A 70-foot bank of 50 solar panels capable of producing 9,500
watts – enough to power 95 100-watt bulbs – has been in place for the past
"Sunny days produce more energy, but even on a cloudy
day, we'll generate several hundred watts," said the Rev. John Helt, project
catalyst and pastor at St. Paul's for the past 2½ years.
Installed this past summer to reduce both the church's
carbon footprint and its electric bills, the panels were commissioned in
September. The church received grants from We Energies ($29,000) and Focus
Energy ($17,000), and St. Paul's raised the remaining $16,000 via a church
Helt's initial dream – to build a wind turbine – was quashed
after electric company officials advised that the hilly terrain would hinder wind
generation. But, they suggested, the area was ideal for solar power.
Helt then had to secure local
buy-in for project.
"This is a pretty conservative farming community that
believes in stewardship for the earth from an agricultural point of view,"
said Helt, "but they don't necessarily think global warming is a problem –
and if it is, (they think) it's not something we can do anything about it."
Added Helt with a laugh, "Their
grasp of 'green' is a little different from mine."
Forming a "green team" was too progressive for his
community, Helt reasoned, so he did the next best thing: advocated for a sustainable,
solar project. "I just couldn't do it grass-roots like I wanted to,"
The next object was the largest logistically: Between the site
of the proposed panels and the church lies a cemetery. The cable connecting the
panels to the church would have to go around the gravesites or under them.
"The contractor gave us a satellite blow-up of a 2-acre
undeveloped area on top of the hill," he said. "He drew one line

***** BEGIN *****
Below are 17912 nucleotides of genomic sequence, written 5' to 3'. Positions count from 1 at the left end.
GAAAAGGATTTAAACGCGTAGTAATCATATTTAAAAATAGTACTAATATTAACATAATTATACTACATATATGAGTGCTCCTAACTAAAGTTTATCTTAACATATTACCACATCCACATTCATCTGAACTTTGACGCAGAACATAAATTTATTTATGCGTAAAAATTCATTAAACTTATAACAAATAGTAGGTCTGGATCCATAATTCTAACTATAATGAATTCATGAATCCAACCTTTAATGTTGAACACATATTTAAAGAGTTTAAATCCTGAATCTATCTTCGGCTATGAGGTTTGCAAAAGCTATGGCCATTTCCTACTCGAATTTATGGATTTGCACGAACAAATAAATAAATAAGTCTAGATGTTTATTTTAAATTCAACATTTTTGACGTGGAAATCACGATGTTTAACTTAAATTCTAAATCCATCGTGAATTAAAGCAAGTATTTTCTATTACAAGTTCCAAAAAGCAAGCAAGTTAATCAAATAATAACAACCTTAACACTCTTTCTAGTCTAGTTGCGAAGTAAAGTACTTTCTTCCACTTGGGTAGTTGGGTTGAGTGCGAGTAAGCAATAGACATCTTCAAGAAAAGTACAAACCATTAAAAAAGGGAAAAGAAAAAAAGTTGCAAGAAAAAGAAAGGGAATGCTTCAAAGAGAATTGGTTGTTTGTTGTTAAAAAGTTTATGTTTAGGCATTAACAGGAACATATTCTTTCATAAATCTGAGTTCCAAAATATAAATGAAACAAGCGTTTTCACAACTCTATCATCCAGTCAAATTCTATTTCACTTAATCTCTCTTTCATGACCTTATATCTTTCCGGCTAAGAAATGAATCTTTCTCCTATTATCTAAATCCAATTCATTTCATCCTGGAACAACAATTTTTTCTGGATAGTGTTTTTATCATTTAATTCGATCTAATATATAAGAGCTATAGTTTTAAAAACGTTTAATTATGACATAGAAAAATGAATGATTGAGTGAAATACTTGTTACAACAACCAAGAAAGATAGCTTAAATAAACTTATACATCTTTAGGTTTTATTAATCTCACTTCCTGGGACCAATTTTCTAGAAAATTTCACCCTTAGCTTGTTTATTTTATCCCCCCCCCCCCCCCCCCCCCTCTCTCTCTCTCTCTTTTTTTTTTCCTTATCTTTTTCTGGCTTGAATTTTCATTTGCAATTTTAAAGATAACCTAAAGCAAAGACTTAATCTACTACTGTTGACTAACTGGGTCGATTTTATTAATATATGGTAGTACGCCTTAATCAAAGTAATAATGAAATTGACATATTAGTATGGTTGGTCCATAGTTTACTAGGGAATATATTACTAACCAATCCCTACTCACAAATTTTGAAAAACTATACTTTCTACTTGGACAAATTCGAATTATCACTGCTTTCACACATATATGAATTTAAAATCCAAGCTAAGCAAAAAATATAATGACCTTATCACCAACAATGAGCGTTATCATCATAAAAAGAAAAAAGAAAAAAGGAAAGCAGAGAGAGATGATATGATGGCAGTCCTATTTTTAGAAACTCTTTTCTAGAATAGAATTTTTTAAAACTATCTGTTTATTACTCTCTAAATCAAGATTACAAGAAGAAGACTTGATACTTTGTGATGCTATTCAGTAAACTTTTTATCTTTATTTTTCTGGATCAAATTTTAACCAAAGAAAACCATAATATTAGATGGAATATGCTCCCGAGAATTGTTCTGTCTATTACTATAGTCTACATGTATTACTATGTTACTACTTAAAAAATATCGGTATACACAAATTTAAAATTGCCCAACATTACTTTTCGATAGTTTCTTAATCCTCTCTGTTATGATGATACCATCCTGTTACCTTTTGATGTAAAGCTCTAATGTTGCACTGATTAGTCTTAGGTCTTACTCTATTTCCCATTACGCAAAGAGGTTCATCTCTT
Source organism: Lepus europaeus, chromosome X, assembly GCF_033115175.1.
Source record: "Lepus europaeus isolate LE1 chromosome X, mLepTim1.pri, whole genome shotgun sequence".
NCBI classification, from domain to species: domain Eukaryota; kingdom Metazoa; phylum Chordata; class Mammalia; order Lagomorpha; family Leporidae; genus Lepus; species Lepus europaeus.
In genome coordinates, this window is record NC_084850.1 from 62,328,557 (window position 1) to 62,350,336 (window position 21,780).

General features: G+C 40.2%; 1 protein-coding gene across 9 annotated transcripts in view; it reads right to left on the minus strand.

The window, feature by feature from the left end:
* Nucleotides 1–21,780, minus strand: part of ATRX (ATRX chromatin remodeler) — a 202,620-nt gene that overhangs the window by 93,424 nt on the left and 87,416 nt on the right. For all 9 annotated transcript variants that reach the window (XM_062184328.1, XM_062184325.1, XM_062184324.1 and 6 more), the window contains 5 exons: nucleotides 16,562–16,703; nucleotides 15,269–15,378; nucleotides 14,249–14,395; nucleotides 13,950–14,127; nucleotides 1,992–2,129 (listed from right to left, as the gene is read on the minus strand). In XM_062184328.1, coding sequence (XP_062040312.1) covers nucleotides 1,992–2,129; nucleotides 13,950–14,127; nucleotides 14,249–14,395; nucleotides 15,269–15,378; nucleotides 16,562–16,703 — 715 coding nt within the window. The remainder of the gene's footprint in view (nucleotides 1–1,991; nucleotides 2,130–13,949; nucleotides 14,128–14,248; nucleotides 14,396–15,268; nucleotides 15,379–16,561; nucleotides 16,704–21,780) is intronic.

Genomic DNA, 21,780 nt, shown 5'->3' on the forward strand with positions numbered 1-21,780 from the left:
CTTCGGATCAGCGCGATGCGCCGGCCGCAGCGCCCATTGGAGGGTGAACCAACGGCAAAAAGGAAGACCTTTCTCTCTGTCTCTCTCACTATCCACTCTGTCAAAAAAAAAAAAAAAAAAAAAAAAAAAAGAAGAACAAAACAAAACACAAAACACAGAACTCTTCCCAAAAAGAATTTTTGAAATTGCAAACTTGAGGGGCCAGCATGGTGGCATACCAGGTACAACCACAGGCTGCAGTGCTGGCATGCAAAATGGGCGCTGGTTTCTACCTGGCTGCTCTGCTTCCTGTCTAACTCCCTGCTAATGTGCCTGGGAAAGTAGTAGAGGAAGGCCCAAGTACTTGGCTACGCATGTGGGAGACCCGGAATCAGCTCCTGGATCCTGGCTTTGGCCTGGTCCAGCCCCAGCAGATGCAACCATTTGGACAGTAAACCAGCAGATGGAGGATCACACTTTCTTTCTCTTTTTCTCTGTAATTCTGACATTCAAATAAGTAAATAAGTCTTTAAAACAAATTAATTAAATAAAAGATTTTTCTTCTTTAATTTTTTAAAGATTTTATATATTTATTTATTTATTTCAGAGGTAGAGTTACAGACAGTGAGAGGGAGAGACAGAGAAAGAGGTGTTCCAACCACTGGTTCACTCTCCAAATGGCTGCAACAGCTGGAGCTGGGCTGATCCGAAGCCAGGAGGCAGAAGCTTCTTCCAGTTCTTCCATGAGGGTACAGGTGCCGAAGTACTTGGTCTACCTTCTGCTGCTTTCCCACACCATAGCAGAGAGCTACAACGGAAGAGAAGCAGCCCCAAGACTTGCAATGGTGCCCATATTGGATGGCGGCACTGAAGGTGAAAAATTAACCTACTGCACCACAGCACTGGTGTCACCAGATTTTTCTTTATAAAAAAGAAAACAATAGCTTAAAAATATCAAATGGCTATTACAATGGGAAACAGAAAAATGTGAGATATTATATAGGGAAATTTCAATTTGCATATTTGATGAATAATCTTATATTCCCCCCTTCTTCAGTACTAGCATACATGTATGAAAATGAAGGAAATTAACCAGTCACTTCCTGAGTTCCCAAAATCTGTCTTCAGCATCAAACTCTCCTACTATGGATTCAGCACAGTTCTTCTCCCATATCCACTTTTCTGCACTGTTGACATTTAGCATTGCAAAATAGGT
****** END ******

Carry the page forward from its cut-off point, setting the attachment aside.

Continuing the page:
through the cemetery, and another around it." Going the indirect route
would take triple the amount of cable and would have involved much more digging,
said Helt. Consensus was that running the cables 13 feet beneath the cemetery
was the best option.
That still left Helt with one
"We have a three-person cemetery association, and all
three are very conservative in every way you could imagine," Helt said. "The
challenge was to get them to not resist the idea publicly."
But soon, everyone – Helt, the St. Paul's congregation, the
construction company and the cemetery association – agreed that the project
could be executed without disrupting gravesites.
"They dug five or six big holes atop the rocky hill for
footings, and established array of panels," said Helt. "You can't see
it from church, it's down the hill. So, if you step up into the cemetery, which
is halfway up the hill, you can see corner of the panels sticking up."
Any unused power generated can be sold back to We Energies,
said Helt, adding that although there is no method in place yet to measure
savings, those funds will be redirected into a general maintenance fund.
In addition, an Eagle Scout has taken on the task of landscaping
the area to enhance the look of the panels and, to some degree, protect them. "We plan to let the natural grasses,
wildflowers and trees grow around it, and have a walking path so people can
access it either from the road or the cemetery," said Helt.
Located 45 minutes from downtown Milwaukee, St. Paul's is
the oldest former Evangelical Synod church of the UCC in Wisconsin. Founded in
1840 as a Protestant church in a largely Roman Catholic area, the first
building was a log structure. The present facility was built in 1880. It was most
recently updated in 2004 with offices, classrooms and accessibility features.
At age 60, Helt sounds prepared for the next hurdle. And the
one after that. As well as the one that follows it.
"I'm loving every minute of it," he said. "This
is my ministry swan song, and I do not intend to retire unless I absolutely